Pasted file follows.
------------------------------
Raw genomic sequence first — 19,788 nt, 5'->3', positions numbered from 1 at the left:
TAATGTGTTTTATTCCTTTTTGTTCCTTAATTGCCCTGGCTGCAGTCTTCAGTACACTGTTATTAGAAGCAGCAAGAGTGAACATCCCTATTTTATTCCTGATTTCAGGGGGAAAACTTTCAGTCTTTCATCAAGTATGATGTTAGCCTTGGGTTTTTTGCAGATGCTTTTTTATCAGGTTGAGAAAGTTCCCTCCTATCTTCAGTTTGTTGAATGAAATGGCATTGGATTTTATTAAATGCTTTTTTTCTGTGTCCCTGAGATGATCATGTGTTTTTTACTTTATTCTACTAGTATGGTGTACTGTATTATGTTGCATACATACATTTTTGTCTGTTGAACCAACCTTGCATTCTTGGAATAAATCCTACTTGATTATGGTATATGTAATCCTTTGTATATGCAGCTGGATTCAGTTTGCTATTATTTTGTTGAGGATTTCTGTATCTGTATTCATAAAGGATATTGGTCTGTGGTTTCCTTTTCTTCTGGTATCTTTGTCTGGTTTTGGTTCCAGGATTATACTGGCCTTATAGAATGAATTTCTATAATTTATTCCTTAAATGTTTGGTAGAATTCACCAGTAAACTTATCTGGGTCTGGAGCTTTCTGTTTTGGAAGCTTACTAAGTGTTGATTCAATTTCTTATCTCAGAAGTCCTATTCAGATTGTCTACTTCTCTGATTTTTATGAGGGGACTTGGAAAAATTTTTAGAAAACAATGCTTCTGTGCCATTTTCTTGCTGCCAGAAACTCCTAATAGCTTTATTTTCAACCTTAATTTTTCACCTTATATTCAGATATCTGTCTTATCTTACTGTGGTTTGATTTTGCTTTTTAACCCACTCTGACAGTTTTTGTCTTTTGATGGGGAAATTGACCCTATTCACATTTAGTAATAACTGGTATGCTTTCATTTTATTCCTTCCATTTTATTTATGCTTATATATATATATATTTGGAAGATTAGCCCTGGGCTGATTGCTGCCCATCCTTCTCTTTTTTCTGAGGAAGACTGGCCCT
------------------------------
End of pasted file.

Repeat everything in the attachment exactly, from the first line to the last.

Raw genomic sequence first — 19,788 nt, 5'->3', positions numbered from 1 at the left:
TAATGTGTTTTATTCCTTTTTGTTCCTTAATTGCCCTGGCTGCAGTCTTCAGTACACTGTTATTAGAAGCAGCAAGAGTGAACATCCCTATTTTATTCCTGATTTCAGGGGGAAAACTTTCAGTCTTTCATCAAGTATGATGTTAGCCTTGGGTTTTTTGCAGATGCTTTTTTATCAGGTTGAGAAAGTTCCCTCCTATCTTCAGTTTGTTGAATGAAATGGCATTGGATTTTATTAAATGCTTTTTTTCTGTGTCCCTGAGATGATCATGTGTTTTTTACTTTATTCTACTAGTATGGTGTACTGTATTATGTTGCATACATACATTTTTGTCTGTTGAACCAACCTTGCATTCTTGGAATAAATCCTACTTGATTATGGTATATGTAATCCTTTGTATATGCAGCTGGATTCAGTTTGCTATTATTTTGTTGAGGATTTCTGTATCTGTATTCATAAAGGATATTGGTCTGTGGTTTCCTTTTCTTCTGGTATCTTTGTCTGGTTTTGGTTCCAGGATTATACTGGCCTTATAGAATGAATTTCTATAATTTATTCCTTAAATGTTTGGTAGAATTCACCAGTAAACTTATCTGGGTCTGGAGCTTTCTGTTTTGGAAGCTTACTAAGTGTTGATTCAATTTCTTATCTCAGAAGTCCTATTCAGATTGTCTACTTCTCTGATTTTTATGAGGGGACTTGGAAAAATTTTTAGAAAACAATGCTTCTGTGCCATTTTCTTGCTGCCAGAAACTCCTAATAGCTTTATTTTCAACCTTAATTTTTCACCTTATATTCAGATATCTGTCTTATCTTACTGTGGTTTGATTTTGCTTTTTAACCCACTCTGACAGTTTTTGTCTTTTGATGGGGAAATTGACCCTATTCACATTTAGTAATAACTGGTATGCTTTCATTTTATTCCTTCCATTTTATTTATGCTTATATATATATATATTTGGAAGATTAGCCCTGGGCTGATTGCTGCCCATCCTTCTCTTTTTTCTGAGGAAGACTGGCCCT